HOUSTON – A national report released Thursday said the coronavirus pandemic has widened racial disparities across the U.S., creating a crisis that has contributed to increased death rates among Black and Latino communities.
The National Urban League’s 2020 State of Black America report, “Unmasked,” examines economic, health, civic, and other social systems impacted by COVID-19 and the effect that’s had on communities of color.
“This is a crisis,” said Marc Morial, CEO of the National Urban League. “Those with underlying conditions are more likely to get sick. Those that have less access to doctors and hospitals are going to be diagnosed much later. When they’re diagnosed much later, they are more likely to be hospitalized, they’re more likely to die,” Morial said Thursday at the National Urban League’s virtual presentation of the report’s findings.
National and local health and civil rights advocates said the COVID-19 pandemic has exposed inequalities once hidden along the margins of society — high rates of unemployment, poor access to technology and health disparities, to name a few. The report concluded the pandemic “unmasked” the face of racism in the country.
Data collection remains ongoing throughout the pandemic, as various scientific and social researchers work to understand the pandemic’s toll on the nation. The report included data compiled through a partnership with the Johns Hopkins Center for Health Equity. Its key finding was that Black, Latinx, and Indigenous people were getting sick and dying in higher numbers.
“African Americans and Latinos are more than three times as likely to contract the coronavirus as whites, and African Americans are nearly twice as likely to die. One reason the Black death rate from COVID-19 is higher than the Latino rate, even though Latinos are more likely to contract the infection, is because the Black population is older,” the report said.
Local advocates: report casts light on inequalities worsened by COVID-19 in Houston-area
Protesters who marched for justice through downtown Houston following the killing of George Floyd referred to racism as a pandemic within a pandemic. Local civil rights and health leaders said racial inequalities were to blame for the coronavirus’ effect on communities of color.
Especially its economic effect.
“When you talk about progress in our communities you’ve got to be talking about economics. That means I’m working every day. I’m paying my rent on time and I might even have a mortgage I’m paying,” said Judson Robinson, III, CEO of the Houston-area Urban League.
Service-industry jobs, civic, and industrial jobs tend to be predominately held by Black and Latino workers, according to the report. Those are jobs where social distancing and other safeguards are tough to follow, Robinson said.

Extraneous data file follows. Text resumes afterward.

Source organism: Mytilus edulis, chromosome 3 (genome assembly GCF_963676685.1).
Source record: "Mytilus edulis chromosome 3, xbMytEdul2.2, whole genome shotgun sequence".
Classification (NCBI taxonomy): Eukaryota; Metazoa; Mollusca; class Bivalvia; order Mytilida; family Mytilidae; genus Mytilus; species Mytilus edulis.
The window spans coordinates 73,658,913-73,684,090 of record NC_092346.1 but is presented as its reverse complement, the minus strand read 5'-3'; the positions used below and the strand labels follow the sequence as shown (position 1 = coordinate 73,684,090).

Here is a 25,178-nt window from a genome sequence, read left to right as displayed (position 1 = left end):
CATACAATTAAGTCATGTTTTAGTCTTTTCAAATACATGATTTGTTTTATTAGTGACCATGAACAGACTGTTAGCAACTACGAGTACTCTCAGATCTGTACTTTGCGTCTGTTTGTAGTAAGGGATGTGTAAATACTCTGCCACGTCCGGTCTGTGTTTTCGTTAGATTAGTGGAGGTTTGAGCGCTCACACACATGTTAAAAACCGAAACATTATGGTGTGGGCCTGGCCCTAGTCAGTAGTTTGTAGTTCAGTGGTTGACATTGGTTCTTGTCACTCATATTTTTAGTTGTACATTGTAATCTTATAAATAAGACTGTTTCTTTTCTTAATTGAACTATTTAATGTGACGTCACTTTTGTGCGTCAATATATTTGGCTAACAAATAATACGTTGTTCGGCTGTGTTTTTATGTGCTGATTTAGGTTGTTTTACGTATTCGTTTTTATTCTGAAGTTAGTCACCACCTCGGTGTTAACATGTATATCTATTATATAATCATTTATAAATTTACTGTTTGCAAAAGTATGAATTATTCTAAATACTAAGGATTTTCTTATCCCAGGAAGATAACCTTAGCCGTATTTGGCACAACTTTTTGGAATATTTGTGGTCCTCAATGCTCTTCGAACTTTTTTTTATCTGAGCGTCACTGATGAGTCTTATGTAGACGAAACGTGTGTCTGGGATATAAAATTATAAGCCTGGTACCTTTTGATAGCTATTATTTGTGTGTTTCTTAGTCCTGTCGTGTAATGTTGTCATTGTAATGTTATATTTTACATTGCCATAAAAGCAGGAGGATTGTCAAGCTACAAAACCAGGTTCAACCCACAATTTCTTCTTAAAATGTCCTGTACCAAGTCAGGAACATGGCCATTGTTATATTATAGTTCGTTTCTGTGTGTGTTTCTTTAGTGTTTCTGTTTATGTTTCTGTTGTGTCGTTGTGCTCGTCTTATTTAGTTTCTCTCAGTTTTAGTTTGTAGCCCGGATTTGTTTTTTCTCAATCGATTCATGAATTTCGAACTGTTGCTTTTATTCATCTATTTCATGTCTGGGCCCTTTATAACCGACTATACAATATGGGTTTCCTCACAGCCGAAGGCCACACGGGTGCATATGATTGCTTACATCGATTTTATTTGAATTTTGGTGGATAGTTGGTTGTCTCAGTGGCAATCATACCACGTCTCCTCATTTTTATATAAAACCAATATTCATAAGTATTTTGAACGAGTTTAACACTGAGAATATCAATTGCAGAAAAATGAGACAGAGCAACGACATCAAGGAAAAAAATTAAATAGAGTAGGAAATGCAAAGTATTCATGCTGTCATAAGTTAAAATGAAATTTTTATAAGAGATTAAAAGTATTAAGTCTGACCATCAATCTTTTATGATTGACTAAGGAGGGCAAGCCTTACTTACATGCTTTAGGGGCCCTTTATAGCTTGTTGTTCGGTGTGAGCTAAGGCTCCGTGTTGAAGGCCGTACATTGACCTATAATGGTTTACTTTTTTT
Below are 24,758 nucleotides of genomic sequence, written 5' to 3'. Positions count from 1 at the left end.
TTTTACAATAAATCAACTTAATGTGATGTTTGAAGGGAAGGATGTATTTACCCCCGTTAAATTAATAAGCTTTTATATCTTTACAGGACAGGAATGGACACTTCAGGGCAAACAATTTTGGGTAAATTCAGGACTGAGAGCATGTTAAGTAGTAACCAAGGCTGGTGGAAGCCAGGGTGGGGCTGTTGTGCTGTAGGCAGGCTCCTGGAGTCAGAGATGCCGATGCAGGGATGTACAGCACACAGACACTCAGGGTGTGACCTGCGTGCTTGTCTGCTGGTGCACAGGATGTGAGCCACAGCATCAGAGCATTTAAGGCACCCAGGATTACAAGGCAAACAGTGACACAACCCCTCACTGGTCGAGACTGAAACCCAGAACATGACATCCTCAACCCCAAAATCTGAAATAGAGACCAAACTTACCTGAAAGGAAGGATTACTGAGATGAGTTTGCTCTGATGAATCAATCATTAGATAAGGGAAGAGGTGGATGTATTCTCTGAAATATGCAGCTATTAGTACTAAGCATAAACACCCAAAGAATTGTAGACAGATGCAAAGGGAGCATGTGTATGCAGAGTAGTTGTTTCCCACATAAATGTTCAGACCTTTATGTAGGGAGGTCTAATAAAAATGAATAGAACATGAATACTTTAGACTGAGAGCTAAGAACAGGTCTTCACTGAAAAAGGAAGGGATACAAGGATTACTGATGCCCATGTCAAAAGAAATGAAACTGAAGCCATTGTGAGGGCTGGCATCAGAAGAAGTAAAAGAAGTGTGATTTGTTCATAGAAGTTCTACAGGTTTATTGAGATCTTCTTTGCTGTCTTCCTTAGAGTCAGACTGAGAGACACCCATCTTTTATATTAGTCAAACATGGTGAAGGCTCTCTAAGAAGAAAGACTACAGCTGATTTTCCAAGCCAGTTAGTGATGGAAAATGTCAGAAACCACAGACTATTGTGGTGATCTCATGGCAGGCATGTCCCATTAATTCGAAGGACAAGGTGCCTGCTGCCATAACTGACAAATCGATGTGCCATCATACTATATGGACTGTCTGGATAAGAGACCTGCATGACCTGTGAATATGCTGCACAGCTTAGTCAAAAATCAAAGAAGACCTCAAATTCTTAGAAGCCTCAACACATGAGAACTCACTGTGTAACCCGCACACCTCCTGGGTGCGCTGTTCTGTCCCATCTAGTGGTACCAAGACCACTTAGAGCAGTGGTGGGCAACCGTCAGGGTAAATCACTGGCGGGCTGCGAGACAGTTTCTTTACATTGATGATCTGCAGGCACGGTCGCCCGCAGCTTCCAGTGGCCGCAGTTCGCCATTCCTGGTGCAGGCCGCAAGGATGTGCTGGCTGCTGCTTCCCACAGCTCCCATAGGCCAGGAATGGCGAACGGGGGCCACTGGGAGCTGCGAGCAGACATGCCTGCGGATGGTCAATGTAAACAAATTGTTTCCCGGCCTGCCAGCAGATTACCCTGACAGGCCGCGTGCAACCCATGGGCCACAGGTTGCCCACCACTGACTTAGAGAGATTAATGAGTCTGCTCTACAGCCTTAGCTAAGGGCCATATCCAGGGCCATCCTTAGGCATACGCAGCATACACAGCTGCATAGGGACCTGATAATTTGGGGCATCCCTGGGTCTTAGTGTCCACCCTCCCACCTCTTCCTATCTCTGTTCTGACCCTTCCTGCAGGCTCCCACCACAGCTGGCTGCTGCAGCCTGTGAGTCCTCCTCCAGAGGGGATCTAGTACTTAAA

“So many of their jobs are service workers and face-to-face jobs. The fact (is) that only one in five African Americans can work from home,” he said, adding the goal of the report is to provide data-driven research that leads to policy reforms.
“We have to make the kinds of investment in our community to make the change that people are protesting and marching in the street for right this minute,” Robinson said.
In fact, health advocates said economic shortcomings, compounded with other inequities, directly impact a community’s health profile.
“It’s long been known in our communities that historical factors such as red-lining, just the economic disparities, lack of equitable educational opportunities have long impacted our communities,” said Felicia Latson, Director of Social Determinants of Health, at Legacy Community Health.
Legacy Community Health operates several clinics throughout the Houston-area, serving patients who often go underserved or unserved in the healthcare center. That lack of access to healthcare, Latson said, is part of a toxic brew of inequity – one that creates a hold on people caught in it.
“All of those things overtime end up impacting a person’s health in the long run,” Latson said.
The COVID-19 infection rates are high among Hispanic and Black people nationwide, including Texas. Hispanic communities have been hit hardest in the Lone Star State.
“There are certainly many barriers,” said Dr. Chad Neimeyer, medical director of adult medicine at Legacy Community Health. Dr. Neimeyer works at Legacy’s northside location.
“One of the things that we’ve encountered recently is many of our patients may have work-related concerns or issues. Perhaps they don’t have the ability to work from home so that puts them in positions in which they may be exposed to coronavirus in the workplace or out in the community,” Dr. Neimeyer said. He added that preexisting conditions like hypertension, diabetes, heart disease, and high blood pressure have also contributed to the virus’s impact on Black and Hispanic communities.
“I would say it’s something that not only impacts the patients we see but I think it’s throughout the community,” Dr. Neimeyer said.
Advocates said combatting those systemic inequalities are important in order to get a grip on health outlooks in communities of color.
Felicia Latson is a social worker. Her job at Legacy Community Health is to look for ways to develop programming that integrates social work in medicine.
“When we look at traditional medicine, it’s about engaging with a person after they are already sick and maybe prescribing pharmaceuticals and medication to control or manage that condition,” Latson said, before suggesting that model be changed – to focus on the social issues that may have led to poor health.
“What’s been in the literature for a long time now that’s actually catching on is that we really need to be addressing the social conditions causing some of these medical conditions prior to them getting to a point where medication is the only option for medication,” she said.